Executives at MTV demanded that the producers of the American version of Skins tone down some of the racier content in upcoming episodes.
Skins, the American remake of the British television show, recently premiered on MTV to 3.3 million viewers, 1.2 million of whom were younger than 18. The drama shows the lives of teenagers without sugar-coating sexual activity or drug use. Executives at the network are wondering if they need to shy away from the program's candor, though, as they become concerned that the show may violate United States child pornography laws. To that end, they have reportedly demanded that the show's producers tone down the more explicit content in episodes yet to air.
The New York Times describes such federal statutes, saying, "Child pornography is defined by the United States as any visual depiction of a minor engaged in sexually explicit conduct," quoting the US Justice Department guidelines which specify "a picture of a naked child may constitute illegal child pornography if it is sufficiently sexually suggestive." In the US, a minor is anyone under the age of 18. Skins is the rare television show to cast true teenagers, rather than twenty-somethings, as teenagers. Most of the cast, who range in age from 15 to 19, have no prior acting experience.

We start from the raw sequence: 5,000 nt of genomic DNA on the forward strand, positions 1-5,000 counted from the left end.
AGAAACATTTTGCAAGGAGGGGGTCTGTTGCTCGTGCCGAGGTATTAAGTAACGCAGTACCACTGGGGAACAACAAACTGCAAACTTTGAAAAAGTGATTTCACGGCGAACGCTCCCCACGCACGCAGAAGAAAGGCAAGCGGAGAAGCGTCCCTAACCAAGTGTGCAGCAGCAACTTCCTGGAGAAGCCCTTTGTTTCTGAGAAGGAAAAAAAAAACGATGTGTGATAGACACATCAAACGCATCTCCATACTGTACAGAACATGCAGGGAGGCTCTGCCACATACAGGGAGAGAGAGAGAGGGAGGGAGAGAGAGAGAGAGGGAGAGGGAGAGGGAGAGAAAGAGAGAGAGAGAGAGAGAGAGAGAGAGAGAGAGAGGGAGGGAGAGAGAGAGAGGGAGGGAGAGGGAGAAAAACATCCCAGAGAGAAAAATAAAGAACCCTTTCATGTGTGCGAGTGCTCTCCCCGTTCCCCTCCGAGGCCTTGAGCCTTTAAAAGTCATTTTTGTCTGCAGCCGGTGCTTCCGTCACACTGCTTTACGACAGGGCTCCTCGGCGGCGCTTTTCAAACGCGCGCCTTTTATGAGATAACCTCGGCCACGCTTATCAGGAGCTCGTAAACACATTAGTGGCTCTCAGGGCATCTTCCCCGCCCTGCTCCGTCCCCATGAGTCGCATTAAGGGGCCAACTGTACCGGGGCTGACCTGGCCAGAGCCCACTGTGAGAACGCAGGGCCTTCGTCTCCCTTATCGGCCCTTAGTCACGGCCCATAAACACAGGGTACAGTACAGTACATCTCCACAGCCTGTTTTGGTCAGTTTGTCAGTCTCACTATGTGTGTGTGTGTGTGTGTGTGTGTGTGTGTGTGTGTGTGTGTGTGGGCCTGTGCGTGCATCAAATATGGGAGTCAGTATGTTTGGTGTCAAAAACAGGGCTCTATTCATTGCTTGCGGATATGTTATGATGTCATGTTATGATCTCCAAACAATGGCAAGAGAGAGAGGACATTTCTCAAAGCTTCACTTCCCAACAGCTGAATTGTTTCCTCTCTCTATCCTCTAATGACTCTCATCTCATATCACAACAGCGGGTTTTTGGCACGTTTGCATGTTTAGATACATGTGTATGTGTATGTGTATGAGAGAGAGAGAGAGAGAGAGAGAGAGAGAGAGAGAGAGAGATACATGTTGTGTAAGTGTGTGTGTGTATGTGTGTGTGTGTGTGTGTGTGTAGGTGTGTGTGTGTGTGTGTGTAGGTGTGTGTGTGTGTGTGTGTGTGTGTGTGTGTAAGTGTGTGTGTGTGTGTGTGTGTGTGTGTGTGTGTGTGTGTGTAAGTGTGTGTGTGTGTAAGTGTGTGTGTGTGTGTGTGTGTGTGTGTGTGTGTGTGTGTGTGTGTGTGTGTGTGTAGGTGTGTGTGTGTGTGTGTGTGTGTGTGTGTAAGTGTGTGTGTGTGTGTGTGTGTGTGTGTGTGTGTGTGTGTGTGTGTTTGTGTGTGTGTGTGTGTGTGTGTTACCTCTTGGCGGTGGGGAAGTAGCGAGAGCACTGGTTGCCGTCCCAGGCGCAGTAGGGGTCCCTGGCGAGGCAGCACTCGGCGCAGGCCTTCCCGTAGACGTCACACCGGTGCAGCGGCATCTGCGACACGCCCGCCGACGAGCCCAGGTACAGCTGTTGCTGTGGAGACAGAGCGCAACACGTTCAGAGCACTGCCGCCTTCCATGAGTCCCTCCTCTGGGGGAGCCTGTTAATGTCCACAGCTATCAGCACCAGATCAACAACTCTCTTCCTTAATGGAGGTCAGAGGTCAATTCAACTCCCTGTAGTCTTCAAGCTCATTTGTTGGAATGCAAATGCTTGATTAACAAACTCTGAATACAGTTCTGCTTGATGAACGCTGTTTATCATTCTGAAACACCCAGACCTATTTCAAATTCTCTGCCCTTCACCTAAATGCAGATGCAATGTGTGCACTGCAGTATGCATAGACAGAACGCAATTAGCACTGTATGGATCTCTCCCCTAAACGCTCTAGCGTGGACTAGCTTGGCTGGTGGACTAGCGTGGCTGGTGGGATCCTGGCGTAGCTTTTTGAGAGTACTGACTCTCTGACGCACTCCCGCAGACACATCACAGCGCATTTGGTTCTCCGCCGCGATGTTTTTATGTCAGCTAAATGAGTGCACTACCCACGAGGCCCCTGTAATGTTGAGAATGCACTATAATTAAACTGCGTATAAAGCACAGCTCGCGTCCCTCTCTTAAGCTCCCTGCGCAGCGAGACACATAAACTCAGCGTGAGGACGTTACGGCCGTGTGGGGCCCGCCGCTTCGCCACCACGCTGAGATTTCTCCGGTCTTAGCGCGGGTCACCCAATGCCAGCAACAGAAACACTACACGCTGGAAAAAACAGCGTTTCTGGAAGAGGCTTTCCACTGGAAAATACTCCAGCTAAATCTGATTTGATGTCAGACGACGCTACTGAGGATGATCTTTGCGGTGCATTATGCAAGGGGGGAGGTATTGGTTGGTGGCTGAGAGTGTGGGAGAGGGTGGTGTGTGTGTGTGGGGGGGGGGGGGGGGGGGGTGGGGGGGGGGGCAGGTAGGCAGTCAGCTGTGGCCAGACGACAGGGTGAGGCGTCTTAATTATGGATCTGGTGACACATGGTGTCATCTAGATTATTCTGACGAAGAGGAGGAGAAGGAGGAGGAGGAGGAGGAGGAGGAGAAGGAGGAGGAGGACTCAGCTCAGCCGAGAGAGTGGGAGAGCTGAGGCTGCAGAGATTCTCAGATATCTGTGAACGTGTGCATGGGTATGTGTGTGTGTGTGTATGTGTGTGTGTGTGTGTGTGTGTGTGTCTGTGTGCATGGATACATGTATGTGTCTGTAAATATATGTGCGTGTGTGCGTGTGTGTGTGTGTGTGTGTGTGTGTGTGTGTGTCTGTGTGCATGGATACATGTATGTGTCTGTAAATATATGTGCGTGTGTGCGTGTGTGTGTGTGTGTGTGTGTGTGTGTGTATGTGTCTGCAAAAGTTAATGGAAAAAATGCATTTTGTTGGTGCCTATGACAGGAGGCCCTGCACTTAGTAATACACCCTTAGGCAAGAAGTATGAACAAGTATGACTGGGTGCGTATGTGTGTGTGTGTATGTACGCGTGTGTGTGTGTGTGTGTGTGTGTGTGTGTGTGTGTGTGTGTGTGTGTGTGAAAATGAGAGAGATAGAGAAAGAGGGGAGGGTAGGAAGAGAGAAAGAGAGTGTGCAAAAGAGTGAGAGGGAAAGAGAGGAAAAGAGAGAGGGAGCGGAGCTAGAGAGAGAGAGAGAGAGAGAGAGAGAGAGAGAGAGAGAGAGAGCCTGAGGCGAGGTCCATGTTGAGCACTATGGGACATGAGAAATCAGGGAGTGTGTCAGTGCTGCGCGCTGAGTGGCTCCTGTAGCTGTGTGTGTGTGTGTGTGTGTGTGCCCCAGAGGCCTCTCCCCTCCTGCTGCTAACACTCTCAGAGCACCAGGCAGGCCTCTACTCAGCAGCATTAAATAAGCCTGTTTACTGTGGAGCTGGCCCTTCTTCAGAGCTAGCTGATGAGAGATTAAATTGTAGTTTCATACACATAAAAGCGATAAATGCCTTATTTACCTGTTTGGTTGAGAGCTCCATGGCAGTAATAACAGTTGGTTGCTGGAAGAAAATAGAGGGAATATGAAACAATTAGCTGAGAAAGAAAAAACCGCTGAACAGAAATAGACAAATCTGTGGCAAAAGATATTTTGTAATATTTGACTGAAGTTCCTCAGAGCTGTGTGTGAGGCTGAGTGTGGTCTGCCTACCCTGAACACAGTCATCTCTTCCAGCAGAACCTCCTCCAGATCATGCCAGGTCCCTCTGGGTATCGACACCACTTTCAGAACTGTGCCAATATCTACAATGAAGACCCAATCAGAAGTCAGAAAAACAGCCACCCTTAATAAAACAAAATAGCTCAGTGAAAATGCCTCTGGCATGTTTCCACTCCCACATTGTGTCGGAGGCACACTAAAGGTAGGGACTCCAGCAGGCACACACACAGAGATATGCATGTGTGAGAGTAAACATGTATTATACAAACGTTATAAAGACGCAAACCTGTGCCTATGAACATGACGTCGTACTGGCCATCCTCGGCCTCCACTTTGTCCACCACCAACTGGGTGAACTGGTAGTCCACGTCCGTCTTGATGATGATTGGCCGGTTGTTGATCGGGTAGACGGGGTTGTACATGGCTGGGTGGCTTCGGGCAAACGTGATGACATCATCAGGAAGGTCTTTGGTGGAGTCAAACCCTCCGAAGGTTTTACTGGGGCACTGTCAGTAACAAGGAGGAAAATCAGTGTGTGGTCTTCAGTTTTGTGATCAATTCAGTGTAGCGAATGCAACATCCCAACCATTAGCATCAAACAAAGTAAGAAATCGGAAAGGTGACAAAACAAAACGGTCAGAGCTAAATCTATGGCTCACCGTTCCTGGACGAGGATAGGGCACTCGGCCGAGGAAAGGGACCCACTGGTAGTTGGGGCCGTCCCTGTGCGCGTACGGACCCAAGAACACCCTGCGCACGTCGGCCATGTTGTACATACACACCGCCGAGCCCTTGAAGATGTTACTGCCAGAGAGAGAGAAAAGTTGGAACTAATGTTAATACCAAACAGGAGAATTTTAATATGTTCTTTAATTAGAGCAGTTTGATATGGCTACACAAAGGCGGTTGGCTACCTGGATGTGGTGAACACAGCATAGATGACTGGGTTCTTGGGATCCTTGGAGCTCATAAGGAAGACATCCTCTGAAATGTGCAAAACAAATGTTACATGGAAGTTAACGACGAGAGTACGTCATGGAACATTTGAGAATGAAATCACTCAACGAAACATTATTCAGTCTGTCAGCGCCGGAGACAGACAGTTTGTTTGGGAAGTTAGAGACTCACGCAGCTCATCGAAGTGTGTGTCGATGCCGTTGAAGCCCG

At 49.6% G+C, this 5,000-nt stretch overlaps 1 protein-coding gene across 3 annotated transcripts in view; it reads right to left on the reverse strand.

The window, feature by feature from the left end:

The concerns are directed towards upcoming episodes, particularly the third episode of this season, which features 17-year-old actor Jesse Carare shown from behind, nude. A running gag in the episode features Carare with an erectile dysfunction pill-induced erection. The Times describes various other episodes as including, "simulated masturbation, implied sexual assault, and teenagers disrobing and getting into bed together."
The Times quotes both the Parent's Television Council, who condemns the show as the "most dangerous program that has ever been foisted on your children," and Newsweek, who called the program, "Skins may be the most realistic show on television." MTV executives declined to comment about the existence of the demands for change, but the Times says one such executive, speaking on the condition of anonymity, described a meeting in which "the executives wondered aloud who could possibly face criminal prosecution and jail time if the episodes were broadcast without changes." No charges have yet been filed against the show, its producers, or the network.
Source: The New York Times